The USDA proposal provides much information about US paper markets. Assuming the industry agrees to a mandatory levy of 35 cents per ton of paper manufactured or imported, the project is likely to lead to activities promoting the use of paper which will have an impact not only in the US but also in Canada.

The proposal for the Paper and Paper-Based Packaging Promotion, Research and Information Order, and a link to post comments or view the comments of others, can be seen at http://www.regulations.gov/#!documentDetail;D=AMS-FV-11-0069-0001 .  To be considered by USDA, comments must be posted by March 4.

UN Environment Programme may play more important role

The General Assembly of the United Nations has agreed to ‘strengthen and upgrade’ the UN Environment Programme and to provide for universal membership of its governing body. Previously UNEP membership had been extended to only 58 member states. The General Assembly motion is seen as a step forward in helping UNEP to meet the objectives established for it during the Rio+20 meeting last June. The resolution concerning UNEP sets the following objectives:

(a) Establish universal membership in the Governing Council of UNEP, as well as other measures to strengthen its governance as well its responsiveness and accountability to Member States;

(b) Have secure, stable, adequate and increased financial resources from the regular budget of the UN and voluntary contributions to fulfill its mandate;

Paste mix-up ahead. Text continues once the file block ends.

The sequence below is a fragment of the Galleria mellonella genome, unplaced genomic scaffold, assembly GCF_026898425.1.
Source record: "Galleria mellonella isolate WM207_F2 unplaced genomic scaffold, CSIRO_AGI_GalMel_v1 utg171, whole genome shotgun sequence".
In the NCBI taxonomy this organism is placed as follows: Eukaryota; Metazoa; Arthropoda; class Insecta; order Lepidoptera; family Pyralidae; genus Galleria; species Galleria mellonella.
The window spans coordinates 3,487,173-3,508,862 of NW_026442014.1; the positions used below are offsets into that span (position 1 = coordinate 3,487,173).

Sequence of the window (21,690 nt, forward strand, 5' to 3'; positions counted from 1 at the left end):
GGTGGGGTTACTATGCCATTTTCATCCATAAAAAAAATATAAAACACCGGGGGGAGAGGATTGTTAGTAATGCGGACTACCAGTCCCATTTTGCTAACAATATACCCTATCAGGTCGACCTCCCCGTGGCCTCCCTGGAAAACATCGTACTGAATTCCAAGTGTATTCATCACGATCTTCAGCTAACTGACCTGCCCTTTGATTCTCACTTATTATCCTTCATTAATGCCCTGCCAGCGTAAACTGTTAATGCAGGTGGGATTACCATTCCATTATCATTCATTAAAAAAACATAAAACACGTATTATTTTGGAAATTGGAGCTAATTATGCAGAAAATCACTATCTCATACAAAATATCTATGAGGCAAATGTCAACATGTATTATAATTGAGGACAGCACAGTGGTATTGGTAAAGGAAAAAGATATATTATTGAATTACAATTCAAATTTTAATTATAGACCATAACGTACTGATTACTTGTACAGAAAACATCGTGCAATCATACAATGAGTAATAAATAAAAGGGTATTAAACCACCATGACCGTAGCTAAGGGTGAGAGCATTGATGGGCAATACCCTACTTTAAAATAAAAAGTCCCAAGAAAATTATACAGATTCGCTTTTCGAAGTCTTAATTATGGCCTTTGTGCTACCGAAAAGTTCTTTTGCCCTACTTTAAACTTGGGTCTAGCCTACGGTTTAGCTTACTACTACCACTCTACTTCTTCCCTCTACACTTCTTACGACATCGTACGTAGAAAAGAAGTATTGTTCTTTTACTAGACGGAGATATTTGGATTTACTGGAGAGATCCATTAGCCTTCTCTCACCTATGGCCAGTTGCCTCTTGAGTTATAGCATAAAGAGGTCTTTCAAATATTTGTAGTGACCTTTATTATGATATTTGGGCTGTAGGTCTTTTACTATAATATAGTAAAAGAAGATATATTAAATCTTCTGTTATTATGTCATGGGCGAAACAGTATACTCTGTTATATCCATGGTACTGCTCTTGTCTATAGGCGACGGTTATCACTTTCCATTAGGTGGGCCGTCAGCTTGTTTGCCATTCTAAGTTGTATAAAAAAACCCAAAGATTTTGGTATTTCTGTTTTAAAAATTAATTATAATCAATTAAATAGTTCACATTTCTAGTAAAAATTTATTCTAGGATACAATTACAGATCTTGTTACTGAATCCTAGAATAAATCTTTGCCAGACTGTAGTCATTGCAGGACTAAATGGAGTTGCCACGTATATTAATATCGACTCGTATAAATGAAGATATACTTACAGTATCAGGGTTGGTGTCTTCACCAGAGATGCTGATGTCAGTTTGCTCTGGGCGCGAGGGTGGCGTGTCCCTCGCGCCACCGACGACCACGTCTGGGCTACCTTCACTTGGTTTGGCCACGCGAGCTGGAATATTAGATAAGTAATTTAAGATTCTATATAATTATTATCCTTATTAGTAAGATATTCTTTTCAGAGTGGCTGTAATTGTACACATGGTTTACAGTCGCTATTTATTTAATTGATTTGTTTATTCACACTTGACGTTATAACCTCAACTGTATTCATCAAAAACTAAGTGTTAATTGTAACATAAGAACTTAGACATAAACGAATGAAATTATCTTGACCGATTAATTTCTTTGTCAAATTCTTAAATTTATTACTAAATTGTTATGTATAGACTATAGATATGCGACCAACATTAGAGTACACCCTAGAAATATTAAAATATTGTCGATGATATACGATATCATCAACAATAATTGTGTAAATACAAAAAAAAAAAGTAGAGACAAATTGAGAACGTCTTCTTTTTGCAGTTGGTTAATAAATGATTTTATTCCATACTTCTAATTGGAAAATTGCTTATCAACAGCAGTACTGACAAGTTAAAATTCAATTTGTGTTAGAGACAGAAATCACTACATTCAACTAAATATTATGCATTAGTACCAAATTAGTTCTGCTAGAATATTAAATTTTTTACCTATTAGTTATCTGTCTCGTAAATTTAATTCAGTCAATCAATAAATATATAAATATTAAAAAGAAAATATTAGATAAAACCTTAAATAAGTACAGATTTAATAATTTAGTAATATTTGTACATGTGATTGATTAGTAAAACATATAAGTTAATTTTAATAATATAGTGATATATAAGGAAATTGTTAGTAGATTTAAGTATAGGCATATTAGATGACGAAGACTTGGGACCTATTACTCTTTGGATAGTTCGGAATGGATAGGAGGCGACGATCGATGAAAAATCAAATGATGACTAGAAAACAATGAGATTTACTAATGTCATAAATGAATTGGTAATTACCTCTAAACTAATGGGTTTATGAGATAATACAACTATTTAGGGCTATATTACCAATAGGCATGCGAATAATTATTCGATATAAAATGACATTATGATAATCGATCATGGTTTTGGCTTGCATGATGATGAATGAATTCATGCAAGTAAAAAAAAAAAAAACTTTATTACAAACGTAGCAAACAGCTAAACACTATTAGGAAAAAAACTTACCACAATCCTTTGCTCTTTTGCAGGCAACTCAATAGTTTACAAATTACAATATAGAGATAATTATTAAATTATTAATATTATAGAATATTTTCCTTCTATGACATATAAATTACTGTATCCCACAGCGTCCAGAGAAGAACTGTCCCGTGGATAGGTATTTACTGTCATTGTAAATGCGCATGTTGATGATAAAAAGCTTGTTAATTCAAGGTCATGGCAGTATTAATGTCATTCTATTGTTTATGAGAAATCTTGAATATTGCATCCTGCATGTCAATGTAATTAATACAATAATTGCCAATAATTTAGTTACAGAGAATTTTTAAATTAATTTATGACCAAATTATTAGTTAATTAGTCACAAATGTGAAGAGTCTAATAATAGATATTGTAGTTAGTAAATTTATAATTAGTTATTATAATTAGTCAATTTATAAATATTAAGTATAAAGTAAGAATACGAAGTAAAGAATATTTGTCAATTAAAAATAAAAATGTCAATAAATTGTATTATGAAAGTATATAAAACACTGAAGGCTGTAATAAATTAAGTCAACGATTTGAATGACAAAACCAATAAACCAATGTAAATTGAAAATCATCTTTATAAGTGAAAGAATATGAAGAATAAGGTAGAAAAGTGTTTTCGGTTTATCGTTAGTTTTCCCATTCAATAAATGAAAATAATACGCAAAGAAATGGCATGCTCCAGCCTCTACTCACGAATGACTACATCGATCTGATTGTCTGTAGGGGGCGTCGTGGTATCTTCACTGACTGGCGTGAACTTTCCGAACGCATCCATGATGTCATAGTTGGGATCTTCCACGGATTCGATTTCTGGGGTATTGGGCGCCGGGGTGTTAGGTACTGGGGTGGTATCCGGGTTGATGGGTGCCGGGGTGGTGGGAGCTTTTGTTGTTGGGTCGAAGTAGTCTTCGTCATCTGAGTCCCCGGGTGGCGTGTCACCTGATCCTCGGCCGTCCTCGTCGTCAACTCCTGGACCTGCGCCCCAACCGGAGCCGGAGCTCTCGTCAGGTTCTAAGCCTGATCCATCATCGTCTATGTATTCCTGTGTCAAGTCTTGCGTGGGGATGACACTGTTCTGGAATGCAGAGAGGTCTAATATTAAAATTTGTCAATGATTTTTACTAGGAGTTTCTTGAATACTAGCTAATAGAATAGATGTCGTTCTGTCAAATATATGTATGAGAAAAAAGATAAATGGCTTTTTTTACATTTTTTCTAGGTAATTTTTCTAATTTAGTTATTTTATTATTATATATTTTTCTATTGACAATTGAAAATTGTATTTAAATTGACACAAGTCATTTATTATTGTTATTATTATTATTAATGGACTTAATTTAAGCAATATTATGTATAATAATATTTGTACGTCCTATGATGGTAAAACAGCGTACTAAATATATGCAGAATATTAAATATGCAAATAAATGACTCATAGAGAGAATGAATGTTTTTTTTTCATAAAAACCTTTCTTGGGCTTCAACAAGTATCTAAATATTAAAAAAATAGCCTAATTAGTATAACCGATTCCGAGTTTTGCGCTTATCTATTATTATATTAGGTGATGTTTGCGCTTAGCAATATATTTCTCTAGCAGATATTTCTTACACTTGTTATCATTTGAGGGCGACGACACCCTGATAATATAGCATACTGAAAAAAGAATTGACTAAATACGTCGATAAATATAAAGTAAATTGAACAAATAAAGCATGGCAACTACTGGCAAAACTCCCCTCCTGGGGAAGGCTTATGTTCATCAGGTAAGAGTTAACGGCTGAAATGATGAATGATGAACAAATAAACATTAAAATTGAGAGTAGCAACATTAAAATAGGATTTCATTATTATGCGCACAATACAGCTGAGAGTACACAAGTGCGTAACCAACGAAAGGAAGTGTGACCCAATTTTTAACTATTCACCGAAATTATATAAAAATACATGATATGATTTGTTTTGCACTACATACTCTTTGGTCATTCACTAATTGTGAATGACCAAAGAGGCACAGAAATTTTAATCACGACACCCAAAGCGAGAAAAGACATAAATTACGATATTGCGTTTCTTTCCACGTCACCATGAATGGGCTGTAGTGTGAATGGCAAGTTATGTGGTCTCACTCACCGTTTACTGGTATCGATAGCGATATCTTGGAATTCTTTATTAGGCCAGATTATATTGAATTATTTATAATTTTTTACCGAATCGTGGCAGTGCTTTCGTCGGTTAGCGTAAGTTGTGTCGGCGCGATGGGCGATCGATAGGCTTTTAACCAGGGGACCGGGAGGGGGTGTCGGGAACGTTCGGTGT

(c) Enhance UNEP’s voice and ability to fulfill its coordination mandate within the UN system by strengthening UNEP engagement in key UN coordination bodies and empowering UNEP to lead efforts to formulate UN system-wide strategies on the environment;

(d) Promote a strong science-policy interface, building on existing international instruments, assessments, panels and information networks, including the Global Environmental Outlook, as one of the processes aimed at bringing together information and assessment to support informed decision-making;

(e) Disseminate and share evidence-based environmental information and raise public awareness on critical as well as emerging environmental issues;

(f) Provide capacity building to countries as well as support and facilitate access to technology;

(g) Progressively consolidate headquarters functions in Nairobi, as well as strengthen its regional presence, in order to assist countries, upon request, in the implementation of their national environmental policies, collaborating closely with other relevant entities of the UN system;